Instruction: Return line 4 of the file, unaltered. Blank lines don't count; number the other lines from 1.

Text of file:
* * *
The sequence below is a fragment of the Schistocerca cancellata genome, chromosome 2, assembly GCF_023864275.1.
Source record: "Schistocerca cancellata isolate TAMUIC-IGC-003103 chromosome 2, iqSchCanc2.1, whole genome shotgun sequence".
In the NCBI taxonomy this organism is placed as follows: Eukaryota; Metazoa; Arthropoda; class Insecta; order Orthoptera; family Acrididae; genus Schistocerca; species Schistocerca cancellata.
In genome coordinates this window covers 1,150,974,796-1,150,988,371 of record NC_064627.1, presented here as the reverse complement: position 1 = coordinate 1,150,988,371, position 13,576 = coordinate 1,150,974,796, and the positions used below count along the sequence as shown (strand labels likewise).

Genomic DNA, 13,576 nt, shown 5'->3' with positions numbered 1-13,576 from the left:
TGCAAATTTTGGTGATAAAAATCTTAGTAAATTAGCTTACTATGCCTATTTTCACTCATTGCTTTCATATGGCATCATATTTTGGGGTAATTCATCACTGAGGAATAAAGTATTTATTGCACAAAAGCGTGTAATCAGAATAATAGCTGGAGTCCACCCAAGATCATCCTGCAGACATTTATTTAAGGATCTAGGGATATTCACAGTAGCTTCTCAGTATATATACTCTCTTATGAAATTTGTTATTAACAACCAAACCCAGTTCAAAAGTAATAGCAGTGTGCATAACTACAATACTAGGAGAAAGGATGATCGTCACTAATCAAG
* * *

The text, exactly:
In genome coordinates this window covers 1,150,974,796-1,150,988,371 of record NC_064627.1, presented here as the reverse complement: position 1 = coordinate 1,150,988,371, position 13,576 = coordinate 1,150,974,796, and the positions used below count along the sequence as shown (strand labels likewise).